Tag Archives: ousting

The Latest: US condemns ousting of Venezuelan prosecutor

The Latest: US condemns ousting of Venezuelan prosecutorCARACAS, Venezuela (AP) — The Latest on Venezuela's political crisis (all times local):



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Ex-Fox News executive 'being considered for White House communications job' after ousting of Anthony Scaramucci

Ex-Fox News executive 'being considered for White House communications job' after ousting of Anthony ScaramucciDonald Trump is reportedly considering Bill Shine, a former Fox News executive, for a role on his press team, a day after the humiliated Anthony Scaramucci was removed as White House communications director. Mr Shine – who was forced out of Fox News following allegations that he covered up incidents of sexual harassment against anchor Bill O’Reilly and former chief Roger Ailes – is said to have spoken with White House officials about taking a position on the communications team.



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Venezuelans vote in referendum on ousting Maduro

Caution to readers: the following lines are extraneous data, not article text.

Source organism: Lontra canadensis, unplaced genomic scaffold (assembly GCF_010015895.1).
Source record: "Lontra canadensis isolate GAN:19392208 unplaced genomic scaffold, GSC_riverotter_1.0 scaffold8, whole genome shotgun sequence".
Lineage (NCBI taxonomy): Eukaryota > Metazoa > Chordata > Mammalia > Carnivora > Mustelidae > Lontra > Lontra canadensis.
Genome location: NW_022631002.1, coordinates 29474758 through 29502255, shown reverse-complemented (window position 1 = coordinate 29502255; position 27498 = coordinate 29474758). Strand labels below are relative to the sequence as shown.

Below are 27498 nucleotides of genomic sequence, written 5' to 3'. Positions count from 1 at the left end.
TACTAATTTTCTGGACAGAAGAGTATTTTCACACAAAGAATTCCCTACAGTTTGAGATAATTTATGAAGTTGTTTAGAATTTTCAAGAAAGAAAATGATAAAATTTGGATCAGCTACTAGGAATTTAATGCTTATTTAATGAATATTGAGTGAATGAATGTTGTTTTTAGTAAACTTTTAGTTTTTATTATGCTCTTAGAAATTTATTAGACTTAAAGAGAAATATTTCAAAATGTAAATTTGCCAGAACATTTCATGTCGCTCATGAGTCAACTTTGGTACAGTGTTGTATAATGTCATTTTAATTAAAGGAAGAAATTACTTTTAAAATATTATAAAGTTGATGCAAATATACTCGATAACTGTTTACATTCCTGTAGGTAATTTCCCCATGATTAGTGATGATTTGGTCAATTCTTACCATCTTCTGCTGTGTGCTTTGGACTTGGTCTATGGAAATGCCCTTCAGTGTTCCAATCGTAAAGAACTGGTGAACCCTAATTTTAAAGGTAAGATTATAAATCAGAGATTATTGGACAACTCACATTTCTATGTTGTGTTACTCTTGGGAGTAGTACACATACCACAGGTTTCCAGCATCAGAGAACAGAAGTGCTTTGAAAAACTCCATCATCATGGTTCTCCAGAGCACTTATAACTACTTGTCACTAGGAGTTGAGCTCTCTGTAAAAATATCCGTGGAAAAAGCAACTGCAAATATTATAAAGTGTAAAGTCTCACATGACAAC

Venezuelans vote in referendum on ousting Maduro Venezuelans on Sunday turned out in force for an unofficial referendum called by the opposition in a bid to topple the "totalitarian" government of Nicolas Maduro, as the oil-rich country teeters on the brink of civil conflict. Long lines curled around polling stations across Venezuela as voters queued from the early hours, many wrapped in the red, yellow and blue of the national flag. Members of the Venezuelan diaspora also voted in large numbers at centres in 360 cities around the world; in London, the queue stretched for four blocks around Bloomsbury Square, forcing organisers to extend voting hours. Helicopter attacks Venezuela's Supreme Court 01:42 Mr Maduro's government has rejected the move as illegal and vowed to defend itself with arms, leading to fears of further violence after almost 90 deaths in three months of protest. Mr Maduro is campaigning for a July 30 vote to form a people's assembly that will rewrite the country's constitution and have the power to bypass state institutions, including the opposition-led parliament.  The plebiscite asks voters three questions: whether they reject Mr Maduro's drive to form a people's assembly that will rewrite the country's constitution; whether they demand that the armed forces defend the constitution and the decisions of the opposition controlled National Assembly; and finally, whether they want the formation of a unity government and fresh elections. Shocking video captures attack on Venezuelan Assembly 01:04 Julio Borges, leader of the opposition-controlled National Assembly, hailed the referendum as a “triumph”. “The people are demonstrating that democracy, liberty, dignity, progress, that national unity is above any totalitarian pretension,” he said at a press conference before the polls closed. The day appeared likely to deliver the "overwhelming" vote against Mr Maduro predicted by the opposition – though most government supporters boycotted the polls. Mr Maduro's government rejected the vote as illegal and had repeatedly vowed to defend itself with arms, leading to fears of further violence after more than 90 deaths in three months of protests. In the end, the day largely passed off peacefully. But in Catia, an impoverished Caracas neighbourhood, an armed pro-government group allegedly opened fire at a church polling station, killing a 61-year-old nurse and injuring three others. Mr Maduro, however, mostly remained quiet, focusing instead on his own July 30 vote to form a people's assembly that will rewrite the country's constitution.  Venezuela's President Nicolas Maduro  It is this drive – which would allow Mr Maduro to bypass the opposition-led National Assembly – that triggered Sunday’s plebiscite. Voters were asked three questions: whether they reject the formation of a people's assembly; whether they demand that the armed forces defend the constitution and the decisions of the National Assembly; and finally, whether they want the formation of a unity government and fresh elections. The vote was backed by the country's rebel attorney general, Luisa Ortega Diaz, the formerly loyal Chavista who has turned on Mr Maduro over human rights abuses by government forces and the legislative manoeuvering that she says amounts to a coup d’etat.  Mr Maduro has tried to ward off growing discontent with a combination of threats and gestures, last weekend allowing the transfer of Leopoldo Lopez, a key opposition leader, to house arrest after three years in a military prison.  On Friday, he announced an 80 per cent pay rise for the Bolivarian National Guard, amid increasing signs of discontent in the lower ranks. Earlier this month, the Associated Press reported that 102 soldiers have been arrested for crimes such as rebellion and desertion since protests began in April. Lower level officers and their families are also suffering from the hyperinflation and devastating shortages of food and medicine that have left many Venezuelans struggling to survive and forced an exodus into neighbouring countries.  In the most dramatic sign of dissent, a rogue police officer last month attacked the country's Supreme Court with a police helicopter before going on the run and posting videos declaring himself part of a faction that was fighting to bring down Mr Maduro's regime. 



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